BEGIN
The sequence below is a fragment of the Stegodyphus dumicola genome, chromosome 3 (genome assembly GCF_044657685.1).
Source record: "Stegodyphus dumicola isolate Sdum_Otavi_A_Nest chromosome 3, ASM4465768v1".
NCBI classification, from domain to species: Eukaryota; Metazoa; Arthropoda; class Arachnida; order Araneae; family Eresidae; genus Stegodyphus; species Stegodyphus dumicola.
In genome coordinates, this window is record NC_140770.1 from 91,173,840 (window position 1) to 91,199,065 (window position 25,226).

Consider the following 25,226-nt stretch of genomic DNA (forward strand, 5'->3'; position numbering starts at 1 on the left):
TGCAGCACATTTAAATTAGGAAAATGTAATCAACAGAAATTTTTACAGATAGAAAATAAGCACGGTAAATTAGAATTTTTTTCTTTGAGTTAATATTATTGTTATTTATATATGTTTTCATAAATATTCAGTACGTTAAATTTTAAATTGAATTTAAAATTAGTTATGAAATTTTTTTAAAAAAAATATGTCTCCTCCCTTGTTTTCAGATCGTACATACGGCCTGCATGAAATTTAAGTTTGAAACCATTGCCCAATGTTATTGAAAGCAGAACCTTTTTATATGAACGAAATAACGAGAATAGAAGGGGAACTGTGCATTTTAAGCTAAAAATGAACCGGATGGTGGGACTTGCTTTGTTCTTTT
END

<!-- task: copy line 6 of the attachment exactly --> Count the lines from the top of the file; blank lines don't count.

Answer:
TGCAGCACATTTAAATTAGGAAAATGTAATCAACAGAAATTTTTACAGATAGAAAATAAGCACGGTAAATTAGAATTTTTTTCTTTGAGTTAATATTATTGTTATTTATATATGTTTTCATAAATATTCAGTACGTTAAATTTTAAATTGAATTTAAAATTAGTTATGAAATTTTTTTAAAAAAAATATGTCTCCTCCCTTGTTTTCAGATCGTACATACGGCCTGCATGAAATTTAAGTTTGAAACCATTGCCCAATGTTATTGAAAGCAGAACCTTTTTATATGAACGAAATAACGAGAATAGAAGGGGAACTGTGCATTTTAAGCTAAAAATGAACCGGATGGTGGGACTTGCTTTGTTCTTTT